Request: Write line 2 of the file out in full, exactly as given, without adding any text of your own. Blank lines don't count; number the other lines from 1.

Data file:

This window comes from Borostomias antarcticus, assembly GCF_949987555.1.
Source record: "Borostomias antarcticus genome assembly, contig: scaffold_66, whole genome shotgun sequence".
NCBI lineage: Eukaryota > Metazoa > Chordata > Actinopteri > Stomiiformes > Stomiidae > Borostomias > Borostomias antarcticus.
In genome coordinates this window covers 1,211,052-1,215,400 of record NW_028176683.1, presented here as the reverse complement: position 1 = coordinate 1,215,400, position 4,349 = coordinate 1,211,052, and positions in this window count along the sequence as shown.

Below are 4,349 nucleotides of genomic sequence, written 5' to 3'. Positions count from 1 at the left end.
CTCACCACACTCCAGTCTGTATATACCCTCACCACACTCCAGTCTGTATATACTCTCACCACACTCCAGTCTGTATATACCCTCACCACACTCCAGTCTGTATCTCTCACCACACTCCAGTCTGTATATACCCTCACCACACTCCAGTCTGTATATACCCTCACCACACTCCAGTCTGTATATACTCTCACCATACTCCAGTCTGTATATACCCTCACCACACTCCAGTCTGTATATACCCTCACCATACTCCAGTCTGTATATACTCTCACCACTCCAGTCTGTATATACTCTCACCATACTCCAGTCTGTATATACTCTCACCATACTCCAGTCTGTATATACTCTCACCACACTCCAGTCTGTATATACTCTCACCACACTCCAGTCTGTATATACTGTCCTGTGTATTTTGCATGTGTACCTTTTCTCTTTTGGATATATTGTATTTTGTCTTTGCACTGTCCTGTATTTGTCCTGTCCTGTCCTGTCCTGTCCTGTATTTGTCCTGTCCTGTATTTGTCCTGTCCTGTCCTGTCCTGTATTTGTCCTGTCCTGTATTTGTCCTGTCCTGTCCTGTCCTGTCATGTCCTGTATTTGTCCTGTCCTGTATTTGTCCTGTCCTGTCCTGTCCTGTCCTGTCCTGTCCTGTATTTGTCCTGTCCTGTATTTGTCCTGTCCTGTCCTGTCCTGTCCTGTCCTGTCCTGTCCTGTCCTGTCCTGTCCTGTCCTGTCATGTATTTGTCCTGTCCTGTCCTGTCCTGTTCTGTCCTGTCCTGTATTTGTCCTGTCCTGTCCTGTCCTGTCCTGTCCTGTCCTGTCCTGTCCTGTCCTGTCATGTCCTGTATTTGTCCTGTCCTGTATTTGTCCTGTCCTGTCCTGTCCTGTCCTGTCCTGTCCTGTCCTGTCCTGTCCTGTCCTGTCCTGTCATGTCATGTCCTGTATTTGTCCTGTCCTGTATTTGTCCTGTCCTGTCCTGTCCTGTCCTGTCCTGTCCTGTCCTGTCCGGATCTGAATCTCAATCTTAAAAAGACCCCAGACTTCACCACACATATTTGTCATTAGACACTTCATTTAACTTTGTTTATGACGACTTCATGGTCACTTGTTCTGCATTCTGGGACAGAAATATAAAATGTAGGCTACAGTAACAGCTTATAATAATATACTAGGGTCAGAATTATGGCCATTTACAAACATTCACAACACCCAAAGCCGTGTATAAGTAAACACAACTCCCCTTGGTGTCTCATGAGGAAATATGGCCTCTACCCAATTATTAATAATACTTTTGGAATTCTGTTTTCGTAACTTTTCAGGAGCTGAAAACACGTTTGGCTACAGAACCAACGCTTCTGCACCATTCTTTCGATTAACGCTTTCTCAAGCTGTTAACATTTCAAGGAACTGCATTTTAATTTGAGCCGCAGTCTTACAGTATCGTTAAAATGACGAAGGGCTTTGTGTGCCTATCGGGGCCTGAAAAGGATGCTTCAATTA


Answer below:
Source record: "Borostomias antarcticus genome assembly, contig: scaffold_66, whole genome shotgun sequence".